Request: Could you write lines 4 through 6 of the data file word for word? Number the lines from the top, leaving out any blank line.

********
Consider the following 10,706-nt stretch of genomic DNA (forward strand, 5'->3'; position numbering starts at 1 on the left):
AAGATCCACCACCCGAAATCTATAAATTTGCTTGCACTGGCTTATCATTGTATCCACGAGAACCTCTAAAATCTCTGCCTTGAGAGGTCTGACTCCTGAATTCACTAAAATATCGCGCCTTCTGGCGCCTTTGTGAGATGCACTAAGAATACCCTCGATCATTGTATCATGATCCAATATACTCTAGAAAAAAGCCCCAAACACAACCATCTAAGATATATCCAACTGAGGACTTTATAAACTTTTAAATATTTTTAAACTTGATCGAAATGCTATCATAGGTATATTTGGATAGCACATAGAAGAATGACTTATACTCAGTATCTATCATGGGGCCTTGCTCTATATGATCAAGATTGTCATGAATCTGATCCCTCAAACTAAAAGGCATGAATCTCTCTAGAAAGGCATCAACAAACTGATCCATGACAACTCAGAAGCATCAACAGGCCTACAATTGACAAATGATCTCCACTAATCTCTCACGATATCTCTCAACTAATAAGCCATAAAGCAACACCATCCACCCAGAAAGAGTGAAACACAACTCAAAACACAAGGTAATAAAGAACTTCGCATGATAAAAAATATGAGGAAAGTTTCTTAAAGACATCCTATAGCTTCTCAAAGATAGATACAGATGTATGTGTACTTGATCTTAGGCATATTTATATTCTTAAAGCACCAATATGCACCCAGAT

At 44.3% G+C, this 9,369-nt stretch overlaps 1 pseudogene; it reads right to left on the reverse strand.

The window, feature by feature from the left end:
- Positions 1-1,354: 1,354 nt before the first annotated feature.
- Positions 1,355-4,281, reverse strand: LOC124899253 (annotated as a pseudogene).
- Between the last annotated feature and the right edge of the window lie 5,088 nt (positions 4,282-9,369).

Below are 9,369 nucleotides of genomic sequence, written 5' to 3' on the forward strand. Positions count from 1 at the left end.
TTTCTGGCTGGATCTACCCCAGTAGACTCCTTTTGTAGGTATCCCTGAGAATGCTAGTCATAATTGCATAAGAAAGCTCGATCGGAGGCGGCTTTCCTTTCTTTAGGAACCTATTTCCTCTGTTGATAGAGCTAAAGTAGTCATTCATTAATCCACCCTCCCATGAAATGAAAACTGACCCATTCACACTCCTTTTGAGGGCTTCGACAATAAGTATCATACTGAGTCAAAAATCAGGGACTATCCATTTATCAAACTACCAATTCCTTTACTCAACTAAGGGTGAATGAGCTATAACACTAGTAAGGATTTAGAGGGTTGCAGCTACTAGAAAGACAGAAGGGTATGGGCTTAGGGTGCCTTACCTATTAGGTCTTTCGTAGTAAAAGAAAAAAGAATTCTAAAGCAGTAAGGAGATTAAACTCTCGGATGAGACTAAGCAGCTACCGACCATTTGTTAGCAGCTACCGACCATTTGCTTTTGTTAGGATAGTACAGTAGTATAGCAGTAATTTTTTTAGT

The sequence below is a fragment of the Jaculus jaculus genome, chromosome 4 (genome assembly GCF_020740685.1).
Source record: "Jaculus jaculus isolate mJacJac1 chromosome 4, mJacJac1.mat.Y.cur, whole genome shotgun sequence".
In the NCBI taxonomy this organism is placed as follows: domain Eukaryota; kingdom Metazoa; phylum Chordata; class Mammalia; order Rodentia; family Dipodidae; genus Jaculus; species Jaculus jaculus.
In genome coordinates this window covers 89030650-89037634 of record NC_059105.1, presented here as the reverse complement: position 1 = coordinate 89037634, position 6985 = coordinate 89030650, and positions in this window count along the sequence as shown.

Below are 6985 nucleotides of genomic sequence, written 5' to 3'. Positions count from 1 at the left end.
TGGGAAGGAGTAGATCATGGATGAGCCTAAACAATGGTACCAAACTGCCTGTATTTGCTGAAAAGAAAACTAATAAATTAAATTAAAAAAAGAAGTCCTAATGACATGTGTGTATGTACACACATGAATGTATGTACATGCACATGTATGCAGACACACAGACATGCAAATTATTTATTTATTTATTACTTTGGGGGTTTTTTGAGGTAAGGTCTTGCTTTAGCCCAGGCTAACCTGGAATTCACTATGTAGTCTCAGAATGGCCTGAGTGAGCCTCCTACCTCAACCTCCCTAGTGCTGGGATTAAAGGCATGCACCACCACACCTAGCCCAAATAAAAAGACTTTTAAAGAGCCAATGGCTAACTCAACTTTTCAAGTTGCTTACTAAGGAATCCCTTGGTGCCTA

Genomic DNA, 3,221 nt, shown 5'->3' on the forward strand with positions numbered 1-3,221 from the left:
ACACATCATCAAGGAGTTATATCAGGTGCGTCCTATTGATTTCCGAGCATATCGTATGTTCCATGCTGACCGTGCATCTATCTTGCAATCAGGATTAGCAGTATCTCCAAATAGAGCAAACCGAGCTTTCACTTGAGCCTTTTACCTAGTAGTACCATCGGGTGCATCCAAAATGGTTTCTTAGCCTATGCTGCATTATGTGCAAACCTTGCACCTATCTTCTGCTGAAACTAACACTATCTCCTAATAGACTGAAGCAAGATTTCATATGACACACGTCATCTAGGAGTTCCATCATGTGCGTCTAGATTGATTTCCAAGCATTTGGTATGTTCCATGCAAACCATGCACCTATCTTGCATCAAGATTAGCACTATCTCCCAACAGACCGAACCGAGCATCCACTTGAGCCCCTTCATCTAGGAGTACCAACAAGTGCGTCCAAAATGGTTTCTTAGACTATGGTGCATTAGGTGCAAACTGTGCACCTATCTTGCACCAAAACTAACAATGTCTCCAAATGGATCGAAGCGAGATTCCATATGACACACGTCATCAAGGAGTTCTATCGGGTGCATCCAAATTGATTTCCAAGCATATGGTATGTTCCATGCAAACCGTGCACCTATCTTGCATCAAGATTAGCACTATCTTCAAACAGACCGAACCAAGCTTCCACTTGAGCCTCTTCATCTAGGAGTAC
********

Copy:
The window, feature by feature from the left end:
- Positions 1-1,354: 1,354 nt before the first annotated feature.
- Positions 1,355-4,281, reverse strand: LOC124899253 (annotated as a pseudogene).